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The Insidious Head Lift

Discussion in 'Shooting Related Threads' started by gdbabin, Mar 26, 2007.

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  1. gdbabin

    gdbabin TS Member

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    I've been in a slump lately (not that anyone is overly concerned). It seemed to start after the Grand, where I shot the best of my short-lived career. I wrote-off the slump feeling it was just a vacillation, that I know we all go through, instead of looking at root causes. This past weekend however I got tired of the crappy scores and decided to do something about it by concentrating on basics one at a time. Step one, keep the head down.

    As soon as I told myself to keep the "wood on the wood" all the way through the shot, I broke them all with only one exception. In the past I've felt that lifting your head was the stated cause of too many misses from the sideline quarterbacks.

    I'm a believer now--just a slight lift or change in cheek pressure makes a big difference... at least for me. Hopefully I'm back on track.

    Guy, MD
     
  2. Mac V

    Mac V Guest

    Lots of luck, Guy...

    I can tell myself to keep my head down while I'm preparing to call for the target, and after the shot, I find I lifted it anyway. If I can remember to keep my head on the stock, I'll probably stop the gun. If I can remember to keep my head down and keep the gun moving, Ill probably look at the back of the bird instead of the front. It never ends!!

    Mike
     
  3. Ahab

    Ahab Well-Known Member

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    3,650
    Simple solution!

    Borrow some treble hooks from Tron, attach some line, and put them in your shorts. Next tie the other end to your ear, it will take only one head lift to cure you!
     
  4. Mac V

    Mac V Guest

    <blockquote>"Simple solution!

    Borrow some treble hooks from Tron, attach some line, and put them in your shorts. Next tie the other end to your ear, it will take only one head lift to cure you!"</blockquote>

    I've got some 2-inch wide industrial strentgh double sided adhesive that should work better between the cheek and the stock. They'll be nothing to stretch and it will be easier to find something to anchor it to.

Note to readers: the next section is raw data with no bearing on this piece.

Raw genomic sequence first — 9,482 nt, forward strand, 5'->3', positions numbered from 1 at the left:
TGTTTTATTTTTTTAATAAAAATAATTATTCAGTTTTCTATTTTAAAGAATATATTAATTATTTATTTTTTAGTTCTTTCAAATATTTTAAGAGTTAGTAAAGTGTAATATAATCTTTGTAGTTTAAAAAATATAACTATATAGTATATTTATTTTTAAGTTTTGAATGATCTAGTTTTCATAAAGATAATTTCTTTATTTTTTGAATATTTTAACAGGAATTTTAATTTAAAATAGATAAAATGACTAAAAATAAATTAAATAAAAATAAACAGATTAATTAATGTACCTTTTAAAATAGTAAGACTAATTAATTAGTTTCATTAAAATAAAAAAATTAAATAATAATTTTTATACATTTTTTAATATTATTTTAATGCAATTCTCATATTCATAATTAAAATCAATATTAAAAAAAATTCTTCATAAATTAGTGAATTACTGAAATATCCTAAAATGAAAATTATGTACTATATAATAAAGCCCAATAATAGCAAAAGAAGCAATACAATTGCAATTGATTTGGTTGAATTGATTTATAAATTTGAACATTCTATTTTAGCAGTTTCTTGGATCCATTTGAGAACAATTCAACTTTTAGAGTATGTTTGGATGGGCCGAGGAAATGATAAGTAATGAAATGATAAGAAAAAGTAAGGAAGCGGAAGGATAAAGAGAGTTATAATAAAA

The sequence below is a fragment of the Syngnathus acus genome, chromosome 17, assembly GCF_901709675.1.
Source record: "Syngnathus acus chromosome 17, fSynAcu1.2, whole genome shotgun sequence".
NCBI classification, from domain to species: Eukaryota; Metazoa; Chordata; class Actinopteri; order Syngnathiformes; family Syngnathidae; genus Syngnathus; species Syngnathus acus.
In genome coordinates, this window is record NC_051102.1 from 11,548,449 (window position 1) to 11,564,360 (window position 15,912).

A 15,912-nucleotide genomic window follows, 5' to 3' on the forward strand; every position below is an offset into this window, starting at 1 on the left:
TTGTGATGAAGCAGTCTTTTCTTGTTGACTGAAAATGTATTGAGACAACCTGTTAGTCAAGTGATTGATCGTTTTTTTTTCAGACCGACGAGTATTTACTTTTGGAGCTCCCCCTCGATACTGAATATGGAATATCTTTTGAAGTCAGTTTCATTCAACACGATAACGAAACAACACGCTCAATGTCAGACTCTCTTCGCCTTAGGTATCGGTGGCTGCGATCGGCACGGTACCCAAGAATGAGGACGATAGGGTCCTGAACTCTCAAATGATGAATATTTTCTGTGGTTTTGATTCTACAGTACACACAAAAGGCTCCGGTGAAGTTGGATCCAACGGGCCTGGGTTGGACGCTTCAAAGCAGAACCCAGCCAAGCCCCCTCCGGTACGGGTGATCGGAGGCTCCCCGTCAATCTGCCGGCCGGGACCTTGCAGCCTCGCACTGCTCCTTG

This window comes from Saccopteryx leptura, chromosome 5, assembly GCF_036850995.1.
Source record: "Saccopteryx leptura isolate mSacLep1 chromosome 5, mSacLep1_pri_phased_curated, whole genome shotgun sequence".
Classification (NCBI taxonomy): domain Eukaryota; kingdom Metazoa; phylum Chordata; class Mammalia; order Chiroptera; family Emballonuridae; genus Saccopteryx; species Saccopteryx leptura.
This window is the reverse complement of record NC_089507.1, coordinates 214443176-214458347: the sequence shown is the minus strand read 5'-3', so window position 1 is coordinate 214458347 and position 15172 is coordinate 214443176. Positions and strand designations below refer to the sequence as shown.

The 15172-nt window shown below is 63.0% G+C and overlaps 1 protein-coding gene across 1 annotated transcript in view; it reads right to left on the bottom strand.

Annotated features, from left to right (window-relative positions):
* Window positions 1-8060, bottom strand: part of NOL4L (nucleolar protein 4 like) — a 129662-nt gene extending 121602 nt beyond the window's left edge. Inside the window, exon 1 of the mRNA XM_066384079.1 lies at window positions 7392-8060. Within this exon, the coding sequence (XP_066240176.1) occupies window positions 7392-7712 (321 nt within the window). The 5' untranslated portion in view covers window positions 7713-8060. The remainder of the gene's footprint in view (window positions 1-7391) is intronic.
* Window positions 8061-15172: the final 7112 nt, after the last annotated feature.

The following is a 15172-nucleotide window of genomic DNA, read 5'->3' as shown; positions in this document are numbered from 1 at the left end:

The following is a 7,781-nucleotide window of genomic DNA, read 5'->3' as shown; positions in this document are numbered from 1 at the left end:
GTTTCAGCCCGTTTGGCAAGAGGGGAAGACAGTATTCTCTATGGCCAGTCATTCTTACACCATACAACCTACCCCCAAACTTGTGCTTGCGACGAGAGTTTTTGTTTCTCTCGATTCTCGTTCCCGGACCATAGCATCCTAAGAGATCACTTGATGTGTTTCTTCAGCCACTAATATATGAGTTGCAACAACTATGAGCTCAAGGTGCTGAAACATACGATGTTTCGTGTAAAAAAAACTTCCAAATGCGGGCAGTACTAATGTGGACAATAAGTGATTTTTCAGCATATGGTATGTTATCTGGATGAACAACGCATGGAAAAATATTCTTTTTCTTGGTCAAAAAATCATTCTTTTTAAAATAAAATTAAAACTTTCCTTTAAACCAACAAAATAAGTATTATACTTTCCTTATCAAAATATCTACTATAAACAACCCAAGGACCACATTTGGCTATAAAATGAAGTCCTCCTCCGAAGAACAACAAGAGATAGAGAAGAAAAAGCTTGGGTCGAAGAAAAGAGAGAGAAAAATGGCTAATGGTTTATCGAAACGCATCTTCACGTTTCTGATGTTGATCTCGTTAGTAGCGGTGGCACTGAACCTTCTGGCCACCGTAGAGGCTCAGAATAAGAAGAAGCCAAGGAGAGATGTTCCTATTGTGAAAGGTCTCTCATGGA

Mike
     
  5. BigM-Perazzi

    BigM-Perazzi Well-Known Member

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    Deductive reasoning resulting in a solution to a perceived problem. How refreshing.
     
  6. J.P.

    J.P. TS Member

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    Glad to hear it. I don`t miss because I lift my head, I lift my head because I think I`m GOING to miss!! Which is a self fulfilling prophecy. I now shoot a 100% high pattern, no reason to lift my head to see the bird. Take my time and it works very well. Also, I usually break my targets; I know I am keeping my head on the stock when the bird not only breaks but evaporates in smoke. All good.
     
  7. JOND

    JOND TS Member

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    Easy solution !! Shoot with a buddy. Put a 20 dollar bill between your cheek and the stock. Shoot. If the bill falls on the ground,your buddy gets to keep it !! Should be an inexpensive lesson. JOND
     
  8. Rollin Oswald

    Rollin Oswald Active Member

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    Get your squad mates' permission to swing to every target thrown - with an empty gun, of course when it's not your turn to shoot.

    If you raise your head when following squad mates' targets, you would be doing to avoid the effects of recoil. It would be a flinch. If you raise your head on ALL targets, the cause is probably due to a poorly fitting stock or a low gun mount.

    Rollin
     
  9. Barry C. Roach

    Barry C. Roach Well-Known Member

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  10. hawk57

    hawk57 TS Member

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    I was having a similar issue. After missing 3 weeks of practice I couldn't hit much, The following week I started off the first round shooting crappy again. I think because I was pissed at my shooting I pushed my cheek into the stock REALLY firm and I started dusting each and every bird. I shot the best two rounds of my short trap shooting career. It was the first time I felt like I couldn't miss. Can't wait until next time to see if it still works.

    Hawk,
     
  11. FLAKETM

    FLAKETM TS Member

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    Guy --- same thing here and this morning was latest. have been shooting good recently by keeping head down. shot two rounds this morning. first round, I didn't concentrate on keeping head down. missed five. second round, really concentrated and hit 24. Guy from Baton Rouge.
     
  12. Rollin Oswald

    Rollin Oswald Active Member

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    Based on experience, the most common reason for head-raising is the head and neck tilting forward to place the cheek on the comb. The two most common reasons for this is a low gun mount or the stock's having too little drop at the heel, e.g. it doesn't fit.

    A second cause is a comb that is too low. The cheekbone is not snugly on the comb during setup and lowers to block the eye's vision of the target during swings. The head must then be raised to see the target and usually rises too far causing the shot to go high.

    Rollin
     
  13. Old Dog

    Old Dog TS Member

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    It's fairly simple to keep your head down. Just watch the bird break over the barrel.
     
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